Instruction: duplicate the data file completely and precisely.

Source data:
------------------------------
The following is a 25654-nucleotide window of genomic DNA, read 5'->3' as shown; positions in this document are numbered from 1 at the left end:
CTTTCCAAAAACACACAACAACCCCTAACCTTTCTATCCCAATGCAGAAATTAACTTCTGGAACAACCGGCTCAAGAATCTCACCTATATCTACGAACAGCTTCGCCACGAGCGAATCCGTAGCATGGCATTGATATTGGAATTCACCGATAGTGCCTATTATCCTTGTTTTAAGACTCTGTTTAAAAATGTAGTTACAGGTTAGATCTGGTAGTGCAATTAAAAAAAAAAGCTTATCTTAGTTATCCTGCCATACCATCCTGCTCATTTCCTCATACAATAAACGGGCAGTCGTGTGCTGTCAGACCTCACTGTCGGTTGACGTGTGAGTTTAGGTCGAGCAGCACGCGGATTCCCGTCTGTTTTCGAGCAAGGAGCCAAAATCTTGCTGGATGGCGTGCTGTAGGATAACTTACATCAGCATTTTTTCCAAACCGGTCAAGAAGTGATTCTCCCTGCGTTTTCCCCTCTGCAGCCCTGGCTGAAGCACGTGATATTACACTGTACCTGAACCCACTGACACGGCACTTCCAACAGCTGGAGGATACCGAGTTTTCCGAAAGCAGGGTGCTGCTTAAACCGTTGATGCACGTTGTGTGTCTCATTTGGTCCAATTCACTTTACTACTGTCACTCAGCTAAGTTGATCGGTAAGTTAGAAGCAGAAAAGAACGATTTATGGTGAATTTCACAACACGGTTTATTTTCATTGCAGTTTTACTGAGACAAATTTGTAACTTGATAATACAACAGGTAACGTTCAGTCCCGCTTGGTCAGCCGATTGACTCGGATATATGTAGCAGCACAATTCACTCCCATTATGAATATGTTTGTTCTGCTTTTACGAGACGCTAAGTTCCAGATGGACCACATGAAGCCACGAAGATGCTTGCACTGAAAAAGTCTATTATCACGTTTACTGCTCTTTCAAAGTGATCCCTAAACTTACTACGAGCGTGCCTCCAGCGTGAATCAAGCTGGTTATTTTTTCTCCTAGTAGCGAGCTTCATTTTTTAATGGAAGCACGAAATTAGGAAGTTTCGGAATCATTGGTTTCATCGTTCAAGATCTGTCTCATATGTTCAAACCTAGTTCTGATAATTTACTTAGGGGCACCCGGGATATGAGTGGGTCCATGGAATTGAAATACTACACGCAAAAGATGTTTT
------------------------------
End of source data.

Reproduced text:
The following is a 25654-nucleotide window of genomic DNA, read 5'->3' as shown; positions in this document are numbered from 1 at the left end:
CTTTCCAAAAACACACAACAACCCCTAACCTTTCTATCCCAATGCAGAAATTAACTTCTGGAACAACCGGCTCAAGAATCTCACCTATATCTACGAACAGCTTCGCCACGAGCGAATCCGTAGCATGGCATTGATATTGGAATTCACCGATAGTGCCTATTATCCTTGTTTTAAGACTCTGTTTAAAAATGTAGTTACAGGTTAGATCTGGTAGTGCAATTAAAAAAAAAAGCTTATCTTAGTTATCCTGCCATACCATCCTGCTCATTTCCTCATACAATAAACGGGCAGTCGTGTGCTGTCAGACCTCACTGTCGGTTGACGTGTGAGTTTAGGTCGAGCAGCACGCGGATTCCCGTCTGTTTTCGAGCAAGGAGCCAAAATCTTGCTGGATGGCGTGCTGTAGGATAACTTACATCAGCATTTTTTCCAAACCGGTCAAGAAGTGATTCTCCCTGCGTTTTCCCCTCTGCAGCCCTGGCTGAAGCACGTGATATTACACTGTACCTGAACCCACTGACACGGCACTTCCAACAGCTGGAGGATACCGAGTTTTCCGAAAGCAGGGTGCTGCTTAAACCGTTGATGCACGTTGTGTGTCTCATTTGGTCCAATTCACTTTACTACTGTCACTCAGCTAAGTTGATCGGTAAGTTAGAAGCAGAAAAGAACGATTTATGGTGAATTTCACAACACGGTTTATTTTCATTGCAGTTTTACTGAGACAAATTTGTAACTTGATAATACAACAGGTAACGTTCAGTCCCGCTTGGTCAGCCGATTGACTCGGATATATGTAGCAGCACAATTCACTCCCATTATGAATATGTTTGTTCTGCTTTTACGAGACGCTAAGTTCCAGATGGACCACATGAAGCCACGAAGATGCTTGCACTGAAAAAGTCTATTATCACGTTTACTGCTCTTTCAAAGTGATCCCTAAACTTACTACGAGCGTGCCTCCAGCGTGAATCAAGCTGGTTATTTTTTCTCCTAGTAGCGAGCTTCATTTTTTAATGGAAGCACGAAATTAGGAAGTTTCGGAATCATTGGTTTCATCGTTCAAGATCTGTCTCATATGTTCAAACCTAGTTCTGATAATTTACTTAGGGGCACCCGGGATATGAGTGGGTCCATGGAATTGAAATACTACACGCAAAAGATGTTTT